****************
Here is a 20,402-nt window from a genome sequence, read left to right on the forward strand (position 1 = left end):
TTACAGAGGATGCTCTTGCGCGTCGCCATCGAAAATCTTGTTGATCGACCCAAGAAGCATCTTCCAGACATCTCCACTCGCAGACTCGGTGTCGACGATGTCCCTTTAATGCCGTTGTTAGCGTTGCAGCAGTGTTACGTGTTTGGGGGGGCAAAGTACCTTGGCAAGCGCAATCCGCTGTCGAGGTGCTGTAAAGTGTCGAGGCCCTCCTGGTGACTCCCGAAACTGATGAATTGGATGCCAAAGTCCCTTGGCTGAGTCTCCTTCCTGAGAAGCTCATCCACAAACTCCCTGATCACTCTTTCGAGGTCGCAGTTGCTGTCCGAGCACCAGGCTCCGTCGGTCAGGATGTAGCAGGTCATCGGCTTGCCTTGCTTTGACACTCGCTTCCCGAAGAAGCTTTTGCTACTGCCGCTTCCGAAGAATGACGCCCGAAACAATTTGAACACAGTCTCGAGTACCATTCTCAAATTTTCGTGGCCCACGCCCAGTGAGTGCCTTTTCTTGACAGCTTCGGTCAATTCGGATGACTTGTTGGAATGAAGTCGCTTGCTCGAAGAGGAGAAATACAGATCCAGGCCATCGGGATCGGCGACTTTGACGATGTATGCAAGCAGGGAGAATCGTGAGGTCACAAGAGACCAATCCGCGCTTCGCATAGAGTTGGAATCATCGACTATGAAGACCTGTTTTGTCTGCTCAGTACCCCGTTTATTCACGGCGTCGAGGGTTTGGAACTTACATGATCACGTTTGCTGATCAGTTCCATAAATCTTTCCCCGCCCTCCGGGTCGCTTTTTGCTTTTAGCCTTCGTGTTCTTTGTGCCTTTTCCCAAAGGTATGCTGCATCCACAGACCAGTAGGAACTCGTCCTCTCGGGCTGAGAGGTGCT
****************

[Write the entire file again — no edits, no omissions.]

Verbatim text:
Here is a 20,402-nt window from a genome sequence, read left to right on the forward strand (position 1 = left end):
TTACAGAGGATGCTCTTGCGCGTCGCCATCGAAAATCTTGTTGATCGACCCAAGAAGCATCTTCCAGACATCTCCACTCGCAGACTCGGTGTCGACGATGTCCCTTTAATGCCGTTGTTAGCGTTGCAGCAGTGTTACGTGTTTGGGGGGGCAAAGTACCTTGGCAAGCGCAATCCGCTGTCGAGGTGCTGTAAAGTGTCGAGGCCCTCCTGGTGACTCCCGAAACTGATGAATTGGATGCCAAAGTCCCTTGGCTGAGTCTCCTTCCTGAGAAGCTCATCCACAAACTCCCTGATCACTCTTTCGAGGTCGCAGTTGCTGTCCGAGCACCAGGCTCCGTCGGTCAGGATGTAGCAGGTCATCGGCTTGCCTTGCTTTGACACTCGCTTCCCGAAGAAGCTTTTGCTACTGCCGCTTCCGAAGAATGACGCCCGAAACAATTTGAACACAGTCTCGAGTACCATTCTCAAATTTTCGTGGCCCACGCCCAGTGAGTGCCTTTTCTTGACAGCTTCGGTCAATTCGGATGACTTGTTGGAATGAAGTCGCTTGCTCGAAGAGGAGAAATACAGATCCAGGCCATCGGGATCGGCGACTTTGACGATGTATGCAAGCAGGGAGAATCGTGAGGTCACAAGAGACCAATCCGCGCTTCGCATAGAGTTGGAATCATCGACTATGAAGACCTGTTTTGTCTGCTCAGTACCCCGTTTATTCACGGCGTCGAGGGTTTGGAACTTACATGATCACGTTTGCTGATCAGTTCCATAAATCTTTCCCCGCCCTCCGGGTCGCTTTTTGCTTTTAGCCTTCGTGTTCTTTGTGCCTTTTCCCAAAGGTATGCTGCATCCACAGACCAGTAGGAACTCGTCCTCTCGGGCTGAGAGGTGCT